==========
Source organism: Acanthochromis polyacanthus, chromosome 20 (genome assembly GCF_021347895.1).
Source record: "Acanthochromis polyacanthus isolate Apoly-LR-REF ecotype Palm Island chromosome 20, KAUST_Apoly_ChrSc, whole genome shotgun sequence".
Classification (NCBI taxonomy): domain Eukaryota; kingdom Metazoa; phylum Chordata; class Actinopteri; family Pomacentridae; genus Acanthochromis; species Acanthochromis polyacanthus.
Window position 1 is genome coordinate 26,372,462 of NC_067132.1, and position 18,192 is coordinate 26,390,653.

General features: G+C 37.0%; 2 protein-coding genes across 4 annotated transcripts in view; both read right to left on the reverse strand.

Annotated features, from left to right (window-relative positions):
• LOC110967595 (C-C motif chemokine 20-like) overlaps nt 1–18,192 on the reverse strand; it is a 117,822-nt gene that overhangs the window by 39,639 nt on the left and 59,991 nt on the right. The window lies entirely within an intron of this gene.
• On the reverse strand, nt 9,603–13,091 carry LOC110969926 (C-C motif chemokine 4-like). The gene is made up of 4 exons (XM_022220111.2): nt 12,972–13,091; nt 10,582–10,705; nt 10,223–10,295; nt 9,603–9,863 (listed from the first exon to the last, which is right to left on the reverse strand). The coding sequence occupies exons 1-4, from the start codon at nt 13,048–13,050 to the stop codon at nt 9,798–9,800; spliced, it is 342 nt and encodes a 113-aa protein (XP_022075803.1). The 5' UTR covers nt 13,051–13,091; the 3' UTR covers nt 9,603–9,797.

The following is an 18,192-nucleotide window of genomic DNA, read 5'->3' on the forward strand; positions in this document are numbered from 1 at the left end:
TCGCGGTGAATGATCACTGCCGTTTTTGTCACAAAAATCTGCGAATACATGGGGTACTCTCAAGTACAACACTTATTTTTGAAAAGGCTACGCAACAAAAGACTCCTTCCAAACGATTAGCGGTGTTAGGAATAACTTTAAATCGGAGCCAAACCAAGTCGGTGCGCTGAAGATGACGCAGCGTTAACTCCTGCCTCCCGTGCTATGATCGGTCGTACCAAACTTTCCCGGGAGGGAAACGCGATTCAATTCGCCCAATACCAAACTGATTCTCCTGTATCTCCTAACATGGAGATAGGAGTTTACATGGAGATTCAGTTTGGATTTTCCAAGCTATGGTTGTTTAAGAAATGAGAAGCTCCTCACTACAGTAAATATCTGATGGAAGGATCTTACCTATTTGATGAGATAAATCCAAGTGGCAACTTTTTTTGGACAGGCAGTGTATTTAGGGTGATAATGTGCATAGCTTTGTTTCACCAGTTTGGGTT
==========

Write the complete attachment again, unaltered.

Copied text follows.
Source organism: Acanthochromis polyacanthus, chromosome 20 (genome assembly GCF_021347895.1).
Source record: "Acanthochromis polyacanthus isolate Apoly-LR-REF ecotype Palm Island chromosome 20, KAUST_Apoly_ChrSc, whole genome shotgun sequence".
Classification (NCBI taxonomy): domain Eukaryota; kingdom Metazoa; phylum Chordata; class Actinopteri; family Pomacentridae; genus Acanthochromis; species Acanthochromis polyacanthus.
Window position 1 is genome coordinate 26,372,462 of NC_067132.1, and position 18,192 is coordinate 26,390,653.

General features: G+C 37.0%; 2 protein-coding genes across 4 annotated transcripts in view; both read right to left on the reverse strand.

Annotated features, from left to right (window-relative positions):
• LOC110967595 (C-C motif chemokine 20-like) overlaps nt 1–18,192 on the reverse strand; it is a 117,822-nt gene that overhangs the window by 39,639 nt on the left and 59,991 nt on the right. The window lies entirely within an intron of this gene.
• On the reverse strand, nt 9,603–13,091 carry LOC110969926 (C-C motif chemokine 4-like). The gene is made up of 4 exons (XM_022220111.2): nt 12,972–13,091; nt 10,582–10,705; nt 10,223–10,295; nt 9,603–9,863 (listed from the first exon to the last, which is right to left on the reverse strand). The coding sequence occupies exons 1-4, from the start codon at nt 13,048–13,050 to the stop codon at nt 9,798–9,800; spliced, it is 342 nt and encodes a 113-aa protein (XP_022075803.1). The 5' UTR covers nt 13,051–13,091; the 3' UTR covers nt 9,603–9,797.

The following is an 18,192-nucleotide window of genomic DNA, read 5'->3' on the forward strand; positions in this document are numbered from 1 at the left end:
TCGCGGTGAATGATCACTGCCGTTTTTGTCACAAAAATCTGCGAATACATGGGGTACTCTCAAGTACAACACTTATTTTTGAAAAGGCTACGCAACAAAAGACTCCTTCCAAACGATTAGCGGTGTTAGGAATAACTTTAAATCGGAGCCAAACCAAGTCGGTGCGCTGAAGATGACGCAGCGTTAACTCCTGCCTCCCGTGCTATGATCGGTCGTACCAAACTTTCCCGGGAGGGAAACGCGATTCAATTCGCCCAATACCAAACTGATTCTCCTGTATCTCCTAACATGGAGATAGGAGTTTACATGGAGATTCAGTTTGGATTTTCCAAGCTATGGTTGTTTAAGAAATGAGAAGCTCCTCACTACAGTAAATATCTGATGGAAGGATCTTACCTATTTGATGAGATAAATCCAAGTGGCAACTTTTTTTGGACAGGCAGTGTATTTAGGGTGATAATGTGCATAGCTTTGTTTCACCAGTTTGGGTT